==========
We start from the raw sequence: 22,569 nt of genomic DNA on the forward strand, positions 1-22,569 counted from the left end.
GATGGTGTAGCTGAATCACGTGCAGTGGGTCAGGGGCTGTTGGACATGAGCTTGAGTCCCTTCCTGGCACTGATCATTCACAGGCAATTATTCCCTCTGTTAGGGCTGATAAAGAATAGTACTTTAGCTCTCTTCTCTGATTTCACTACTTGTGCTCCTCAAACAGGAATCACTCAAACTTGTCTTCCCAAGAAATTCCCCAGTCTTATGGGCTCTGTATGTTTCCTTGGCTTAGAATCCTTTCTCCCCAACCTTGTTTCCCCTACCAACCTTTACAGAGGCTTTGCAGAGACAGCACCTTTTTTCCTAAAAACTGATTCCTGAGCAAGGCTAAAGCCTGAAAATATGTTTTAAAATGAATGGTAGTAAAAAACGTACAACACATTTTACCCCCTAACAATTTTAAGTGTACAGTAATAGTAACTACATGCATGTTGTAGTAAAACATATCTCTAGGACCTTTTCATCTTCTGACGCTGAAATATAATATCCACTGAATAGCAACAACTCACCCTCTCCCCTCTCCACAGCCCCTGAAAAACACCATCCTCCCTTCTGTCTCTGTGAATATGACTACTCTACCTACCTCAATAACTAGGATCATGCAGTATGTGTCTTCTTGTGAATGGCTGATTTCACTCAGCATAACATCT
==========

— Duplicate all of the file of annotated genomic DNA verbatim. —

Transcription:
We start from the raw sequence: 22,569 nt of genomic DNA on the forward strand, positions 1-22,569 counted from the left end.
GATGGTGTAGCTGAATCACGTGCAGTGGGTCAGGGGCTGTTGGACATGAGCTTGAGTCCCTTCCTGGCACTGATCATTCACAGGCAATTATTCCCTCTGTTAGGGCTGATAAAGAATAGTACTTTAGCTCTCTTCTCTGATTTCACTACTTGTGCTCCTCAAACAGGAATCACTCAAACTTGTCTTCCCAAGAAATTCCCCAGTCTTATGGGCTCTGTATGTTTCCTTGGCTTAGAATCCTTTCTCCCCAACCTTGTTTCCCCTACCAACCTTTACAGAGGCTTTGCAGAGACAGCACCTTTTTTCCTAAAAACTGATTCCTGAGCAAGGCTAAAGCCTGAAAATATGTTTTAAAATGAATGGTAGTAAAAAACGTACAACACATTTTACCCCCTAACAATTTTAAGTGTACAGTAATAGTAACTACATGCATGTTGTAGTAAAACATATCTCTAGGACCTTTTCATCTTCTGACGCTGAAATATAATATCCACTGAATAGCAACAACTCACCCTCTCCCCTCTCCACAGCCCCTGAAAAACACCATCCTCCCTTCTGTCTCTGTGAATATGACTACTCTACCTACCTCAATAACTAGGATCATGCAGTATGTGTCTTCTTGTGAATGGCTGATTTCACTCAGCATAACATCT